Friday, January 15, 2010

Don't Bring Me Down

This could be good news or bad news for places like Flint struggling with economic decline and the sadness it engenders. Studies reveal that our happiness is actually influenced by the happiness of those around us.

Our Social Brains, a blog that explores "new brain science and social behaviors" reports:
Our social brains are {happily} vulnerable to the emotional happiness of those around us. Both Harvard and University of California medical researchers working together have just reported (December, 2008) that happiness spreads like a virus through social networks (friends, family, co-workers, teammates, neighbors).

Your happiness can influence (and IS, in turn, influenced by) the happiness of the folks you hang out with. But wait, there’s more! The study showed that your perceptions of being happy not only increase with the happiness of your friends, but also with the friends’ friends’ friends. People you do not know and have never met. A big scholarly “Wow!”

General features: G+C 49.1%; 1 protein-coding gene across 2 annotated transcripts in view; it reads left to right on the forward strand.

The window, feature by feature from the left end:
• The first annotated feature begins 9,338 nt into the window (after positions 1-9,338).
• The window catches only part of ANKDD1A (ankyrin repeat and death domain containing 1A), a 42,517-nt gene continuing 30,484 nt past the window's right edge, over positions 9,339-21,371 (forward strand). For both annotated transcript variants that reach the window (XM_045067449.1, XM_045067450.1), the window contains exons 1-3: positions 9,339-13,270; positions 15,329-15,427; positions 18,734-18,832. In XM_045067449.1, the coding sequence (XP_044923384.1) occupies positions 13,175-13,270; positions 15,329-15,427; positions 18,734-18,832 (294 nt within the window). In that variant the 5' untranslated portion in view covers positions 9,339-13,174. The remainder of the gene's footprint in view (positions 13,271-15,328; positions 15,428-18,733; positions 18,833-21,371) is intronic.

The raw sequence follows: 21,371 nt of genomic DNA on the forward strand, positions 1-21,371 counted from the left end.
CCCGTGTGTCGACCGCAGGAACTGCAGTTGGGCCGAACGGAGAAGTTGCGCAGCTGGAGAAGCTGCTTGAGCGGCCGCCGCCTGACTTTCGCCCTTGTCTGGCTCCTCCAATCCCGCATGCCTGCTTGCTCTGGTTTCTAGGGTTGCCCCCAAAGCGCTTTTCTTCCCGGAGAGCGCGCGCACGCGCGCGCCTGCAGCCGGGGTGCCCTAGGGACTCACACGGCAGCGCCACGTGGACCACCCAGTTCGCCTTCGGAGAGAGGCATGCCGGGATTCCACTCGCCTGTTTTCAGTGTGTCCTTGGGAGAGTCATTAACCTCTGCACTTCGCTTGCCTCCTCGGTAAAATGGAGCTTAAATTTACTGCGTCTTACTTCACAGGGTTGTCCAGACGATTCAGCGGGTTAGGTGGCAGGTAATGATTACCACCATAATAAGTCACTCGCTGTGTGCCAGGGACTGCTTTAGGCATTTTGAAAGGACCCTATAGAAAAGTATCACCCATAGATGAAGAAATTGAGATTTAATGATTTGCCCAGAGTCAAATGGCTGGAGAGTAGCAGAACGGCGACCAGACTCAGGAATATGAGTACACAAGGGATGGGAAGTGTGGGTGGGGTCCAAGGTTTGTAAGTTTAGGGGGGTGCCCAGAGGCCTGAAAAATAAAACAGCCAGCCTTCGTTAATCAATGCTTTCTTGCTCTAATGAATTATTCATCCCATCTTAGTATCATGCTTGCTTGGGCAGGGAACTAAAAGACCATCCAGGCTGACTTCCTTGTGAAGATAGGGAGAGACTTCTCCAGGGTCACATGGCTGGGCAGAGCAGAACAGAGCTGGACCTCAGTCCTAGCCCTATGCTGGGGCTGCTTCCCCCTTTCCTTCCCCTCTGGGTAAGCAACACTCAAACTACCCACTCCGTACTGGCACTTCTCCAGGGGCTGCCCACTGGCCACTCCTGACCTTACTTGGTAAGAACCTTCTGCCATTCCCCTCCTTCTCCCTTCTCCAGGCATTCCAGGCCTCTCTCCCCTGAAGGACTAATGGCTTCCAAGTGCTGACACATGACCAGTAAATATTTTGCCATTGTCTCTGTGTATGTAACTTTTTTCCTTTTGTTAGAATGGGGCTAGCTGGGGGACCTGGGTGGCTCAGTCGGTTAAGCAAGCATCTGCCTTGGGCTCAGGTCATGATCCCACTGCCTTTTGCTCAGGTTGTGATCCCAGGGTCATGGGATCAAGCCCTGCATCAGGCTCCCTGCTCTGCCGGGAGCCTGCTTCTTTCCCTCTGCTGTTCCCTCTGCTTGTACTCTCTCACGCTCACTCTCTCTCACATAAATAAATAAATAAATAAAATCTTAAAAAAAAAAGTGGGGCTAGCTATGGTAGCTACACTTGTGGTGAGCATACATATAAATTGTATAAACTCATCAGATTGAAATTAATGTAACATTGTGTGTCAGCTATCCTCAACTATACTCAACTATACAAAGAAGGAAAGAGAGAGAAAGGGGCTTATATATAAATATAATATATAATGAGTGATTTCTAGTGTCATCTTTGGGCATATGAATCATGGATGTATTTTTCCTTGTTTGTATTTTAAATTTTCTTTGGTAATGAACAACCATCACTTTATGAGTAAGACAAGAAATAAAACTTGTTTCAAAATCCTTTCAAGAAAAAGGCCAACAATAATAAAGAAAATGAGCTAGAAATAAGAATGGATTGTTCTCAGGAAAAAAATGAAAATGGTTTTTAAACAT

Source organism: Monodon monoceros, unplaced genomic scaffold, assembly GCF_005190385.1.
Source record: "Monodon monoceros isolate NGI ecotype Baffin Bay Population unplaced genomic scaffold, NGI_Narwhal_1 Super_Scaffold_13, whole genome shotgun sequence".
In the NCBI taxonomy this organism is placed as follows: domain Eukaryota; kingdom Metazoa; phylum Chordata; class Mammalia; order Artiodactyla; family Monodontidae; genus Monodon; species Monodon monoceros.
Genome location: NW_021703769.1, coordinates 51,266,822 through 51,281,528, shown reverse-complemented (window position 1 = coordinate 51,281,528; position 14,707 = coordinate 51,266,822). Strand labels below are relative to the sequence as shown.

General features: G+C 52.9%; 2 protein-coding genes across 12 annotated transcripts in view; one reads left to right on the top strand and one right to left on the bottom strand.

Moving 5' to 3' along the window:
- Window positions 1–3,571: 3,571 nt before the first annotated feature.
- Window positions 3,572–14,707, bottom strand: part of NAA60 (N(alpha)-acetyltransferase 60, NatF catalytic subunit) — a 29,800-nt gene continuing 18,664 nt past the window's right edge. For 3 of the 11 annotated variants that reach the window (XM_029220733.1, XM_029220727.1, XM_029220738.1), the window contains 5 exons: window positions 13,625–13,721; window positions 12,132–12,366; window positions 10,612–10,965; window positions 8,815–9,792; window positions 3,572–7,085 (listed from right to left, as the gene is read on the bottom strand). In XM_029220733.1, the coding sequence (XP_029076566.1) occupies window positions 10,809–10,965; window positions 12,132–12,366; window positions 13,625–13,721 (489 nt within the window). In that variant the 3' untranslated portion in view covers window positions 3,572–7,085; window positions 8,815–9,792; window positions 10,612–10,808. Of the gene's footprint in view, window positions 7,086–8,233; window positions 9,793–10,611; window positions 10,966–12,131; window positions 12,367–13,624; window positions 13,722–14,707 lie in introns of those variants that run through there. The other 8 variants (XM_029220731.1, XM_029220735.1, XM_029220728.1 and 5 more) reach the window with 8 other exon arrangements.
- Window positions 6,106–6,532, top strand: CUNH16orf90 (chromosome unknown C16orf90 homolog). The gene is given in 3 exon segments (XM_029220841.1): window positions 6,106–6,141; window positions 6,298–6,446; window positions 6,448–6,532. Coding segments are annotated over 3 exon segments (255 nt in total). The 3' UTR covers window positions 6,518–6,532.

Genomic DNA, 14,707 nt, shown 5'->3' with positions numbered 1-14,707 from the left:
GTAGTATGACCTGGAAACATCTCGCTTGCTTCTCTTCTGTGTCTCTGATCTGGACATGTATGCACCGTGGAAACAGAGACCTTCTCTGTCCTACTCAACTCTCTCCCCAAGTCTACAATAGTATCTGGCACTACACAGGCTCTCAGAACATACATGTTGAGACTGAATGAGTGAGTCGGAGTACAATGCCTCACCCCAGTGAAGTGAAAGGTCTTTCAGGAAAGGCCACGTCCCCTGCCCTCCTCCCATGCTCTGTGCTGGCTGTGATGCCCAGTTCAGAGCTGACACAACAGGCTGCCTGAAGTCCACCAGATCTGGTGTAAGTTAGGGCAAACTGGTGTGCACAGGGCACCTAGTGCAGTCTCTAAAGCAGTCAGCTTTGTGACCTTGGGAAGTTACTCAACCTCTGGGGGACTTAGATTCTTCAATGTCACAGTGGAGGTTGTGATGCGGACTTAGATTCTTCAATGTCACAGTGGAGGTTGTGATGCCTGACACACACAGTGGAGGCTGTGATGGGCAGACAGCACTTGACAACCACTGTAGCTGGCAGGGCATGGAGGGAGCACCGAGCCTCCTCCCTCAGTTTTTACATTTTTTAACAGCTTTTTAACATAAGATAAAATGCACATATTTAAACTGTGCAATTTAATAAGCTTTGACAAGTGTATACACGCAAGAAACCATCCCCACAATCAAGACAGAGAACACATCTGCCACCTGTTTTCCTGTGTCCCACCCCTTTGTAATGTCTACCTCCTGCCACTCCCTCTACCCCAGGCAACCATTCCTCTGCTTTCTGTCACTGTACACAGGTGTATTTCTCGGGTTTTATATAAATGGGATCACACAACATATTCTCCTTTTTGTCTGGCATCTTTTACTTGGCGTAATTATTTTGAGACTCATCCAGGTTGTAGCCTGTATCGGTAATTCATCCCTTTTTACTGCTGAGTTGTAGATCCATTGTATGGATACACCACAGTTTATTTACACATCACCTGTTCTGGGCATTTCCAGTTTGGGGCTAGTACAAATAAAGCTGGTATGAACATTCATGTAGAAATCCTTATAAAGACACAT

1 comment:

  1. All you folks out there are hereby on notice that my happiness is dependent on your happiness.

    Since it would be unacceptable to me for you to have a negative impact on my happiness, all of you are obligated to (don't worry) be happy.


Thanks for commenting. I moderate comments, so it may take a while for your comment to appear. You might enjoy my book about Flint called "Teardown: Memoir of a Vanishing City," a Michigan Notable Book for 2014 and a finalist for the 33rd Annual Northern California Book Award for Creative NonFiction. Filmmaker Michael Moore described Teardown as "a brilliant chronicle of the Mad Maxization of a once-great American city." More information about Teardown is available at